Though almost forgotten today, Dimitar Nenov (1901-53) was a significant figure in Bulgaria's cultural life. Trained as an architect, he designed several of Bulgaria's public buildings, and was also an accomplished pianist who taught at the Sofia State Conservatoire. He founded the nation's first radio orchestra in 1930, and was co-founder of Bulgaria's Contemporary Music Society. Yet the music on this CD is colourful and spicy rather than avant-garde even for its day. It seems sadly ironic that Nenov's work was attacked in the 1940s by Khachaturian—whose music it often recalls—in an article published in Soviet Music. Nenov was clearly targeted not for his music but for his bourgeois background and failure to pay obeisance to the Communist Party.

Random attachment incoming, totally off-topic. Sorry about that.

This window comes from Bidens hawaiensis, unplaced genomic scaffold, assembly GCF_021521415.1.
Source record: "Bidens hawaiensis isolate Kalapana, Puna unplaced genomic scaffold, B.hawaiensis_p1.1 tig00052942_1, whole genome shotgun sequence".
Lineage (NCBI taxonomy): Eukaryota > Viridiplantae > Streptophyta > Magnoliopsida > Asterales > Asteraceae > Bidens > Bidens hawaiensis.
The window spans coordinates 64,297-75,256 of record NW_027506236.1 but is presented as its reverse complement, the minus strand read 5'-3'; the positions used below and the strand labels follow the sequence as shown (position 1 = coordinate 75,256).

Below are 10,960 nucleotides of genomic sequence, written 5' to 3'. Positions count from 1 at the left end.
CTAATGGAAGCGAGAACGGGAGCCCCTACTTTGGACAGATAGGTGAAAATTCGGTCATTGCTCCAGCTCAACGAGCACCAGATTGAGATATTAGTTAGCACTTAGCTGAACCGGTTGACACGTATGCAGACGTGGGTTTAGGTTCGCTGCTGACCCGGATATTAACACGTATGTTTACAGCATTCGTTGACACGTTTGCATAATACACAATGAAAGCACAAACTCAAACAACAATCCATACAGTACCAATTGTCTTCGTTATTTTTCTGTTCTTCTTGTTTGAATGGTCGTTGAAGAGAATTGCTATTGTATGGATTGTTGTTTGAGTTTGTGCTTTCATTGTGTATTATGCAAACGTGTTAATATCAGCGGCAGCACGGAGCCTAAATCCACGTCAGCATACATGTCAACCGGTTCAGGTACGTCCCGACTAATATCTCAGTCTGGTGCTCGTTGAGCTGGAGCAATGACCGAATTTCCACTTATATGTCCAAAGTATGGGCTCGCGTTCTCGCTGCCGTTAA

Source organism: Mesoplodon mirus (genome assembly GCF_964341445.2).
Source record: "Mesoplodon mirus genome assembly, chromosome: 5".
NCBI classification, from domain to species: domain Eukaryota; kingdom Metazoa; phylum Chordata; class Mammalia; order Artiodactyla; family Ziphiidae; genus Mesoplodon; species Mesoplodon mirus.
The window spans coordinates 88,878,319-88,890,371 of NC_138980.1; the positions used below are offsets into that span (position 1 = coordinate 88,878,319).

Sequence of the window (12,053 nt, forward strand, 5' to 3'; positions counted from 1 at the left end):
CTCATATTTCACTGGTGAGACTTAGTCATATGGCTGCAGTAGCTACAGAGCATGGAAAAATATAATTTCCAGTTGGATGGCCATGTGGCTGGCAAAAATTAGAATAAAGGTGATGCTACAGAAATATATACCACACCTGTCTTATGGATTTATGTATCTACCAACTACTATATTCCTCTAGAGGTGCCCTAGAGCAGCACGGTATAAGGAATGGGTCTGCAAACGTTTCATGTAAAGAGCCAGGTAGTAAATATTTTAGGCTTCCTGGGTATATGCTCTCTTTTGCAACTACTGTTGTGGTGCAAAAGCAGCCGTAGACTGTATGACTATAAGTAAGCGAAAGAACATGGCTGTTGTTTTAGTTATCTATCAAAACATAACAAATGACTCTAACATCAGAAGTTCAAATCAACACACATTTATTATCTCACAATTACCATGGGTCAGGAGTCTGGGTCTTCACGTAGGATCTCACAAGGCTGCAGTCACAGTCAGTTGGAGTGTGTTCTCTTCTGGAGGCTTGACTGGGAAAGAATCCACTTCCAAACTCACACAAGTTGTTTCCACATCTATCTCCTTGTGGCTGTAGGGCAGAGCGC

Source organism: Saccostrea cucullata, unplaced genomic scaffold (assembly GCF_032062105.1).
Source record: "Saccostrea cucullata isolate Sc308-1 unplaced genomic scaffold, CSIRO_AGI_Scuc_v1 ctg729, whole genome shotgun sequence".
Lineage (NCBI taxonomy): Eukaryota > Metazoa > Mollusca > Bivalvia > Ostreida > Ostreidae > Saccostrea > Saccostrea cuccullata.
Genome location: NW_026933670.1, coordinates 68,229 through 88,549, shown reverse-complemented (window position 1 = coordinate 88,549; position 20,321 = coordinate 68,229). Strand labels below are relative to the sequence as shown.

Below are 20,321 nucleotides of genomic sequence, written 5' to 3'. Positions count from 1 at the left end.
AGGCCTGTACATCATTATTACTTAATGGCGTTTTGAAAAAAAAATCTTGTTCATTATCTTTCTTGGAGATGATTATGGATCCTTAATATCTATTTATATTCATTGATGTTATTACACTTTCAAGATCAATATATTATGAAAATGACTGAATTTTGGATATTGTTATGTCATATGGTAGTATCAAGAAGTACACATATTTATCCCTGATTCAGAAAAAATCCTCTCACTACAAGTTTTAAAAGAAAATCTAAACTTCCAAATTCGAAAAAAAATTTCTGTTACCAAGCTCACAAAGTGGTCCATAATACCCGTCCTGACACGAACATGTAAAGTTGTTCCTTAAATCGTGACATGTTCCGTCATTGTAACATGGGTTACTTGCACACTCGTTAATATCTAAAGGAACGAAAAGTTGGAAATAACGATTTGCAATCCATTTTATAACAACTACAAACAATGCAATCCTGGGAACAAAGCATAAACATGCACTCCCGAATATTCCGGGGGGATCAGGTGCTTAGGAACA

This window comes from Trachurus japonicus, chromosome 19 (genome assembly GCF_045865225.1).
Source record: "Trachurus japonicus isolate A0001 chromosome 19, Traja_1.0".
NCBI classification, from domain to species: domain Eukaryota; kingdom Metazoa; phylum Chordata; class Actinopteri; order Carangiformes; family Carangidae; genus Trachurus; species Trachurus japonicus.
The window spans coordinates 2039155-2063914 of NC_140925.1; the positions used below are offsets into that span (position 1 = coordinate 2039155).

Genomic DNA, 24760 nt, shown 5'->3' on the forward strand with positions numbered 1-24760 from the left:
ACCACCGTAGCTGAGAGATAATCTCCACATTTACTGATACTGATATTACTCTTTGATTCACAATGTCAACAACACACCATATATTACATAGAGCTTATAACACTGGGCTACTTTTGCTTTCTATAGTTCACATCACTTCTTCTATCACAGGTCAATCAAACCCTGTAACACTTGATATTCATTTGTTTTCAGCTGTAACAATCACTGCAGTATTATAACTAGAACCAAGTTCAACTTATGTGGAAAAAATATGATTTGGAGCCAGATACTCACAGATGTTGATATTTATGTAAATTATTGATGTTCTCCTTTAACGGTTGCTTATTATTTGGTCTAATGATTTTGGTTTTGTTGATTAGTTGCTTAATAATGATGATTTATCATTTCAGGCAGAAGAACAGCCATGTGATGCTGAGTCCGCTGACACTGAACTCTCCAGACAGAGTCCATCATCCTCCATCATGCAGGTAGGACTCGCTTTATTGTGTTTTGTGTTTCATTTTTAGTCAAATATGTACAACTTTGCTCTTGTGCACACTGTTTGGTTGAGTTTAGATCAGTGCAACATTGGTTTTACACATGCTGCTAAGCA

His Concerto, composed in 1936, has previously been recorded on the Bulgarian label Gega. Though fiery, that account is no match for this excellent new recording by Ivo Varbanov with the Royal Scottish National Orchestra conducted by fellow Bulgarian Emil Tabakov—the orchestral playing in particular is far more accomplished than that on the Gega CD. Szymanowski is its predominant influence, though the folk inflections and bold primal colours often recall Khachaturian's early work and occasionally Bartók; the noble tune with which it ends sounds like Vaughan Williams. Ballade No 2 (1943) starts in more reflective style, Bartók apparently the more dominant influence, though the loudly exuberant tuttis again recall Khachaturian.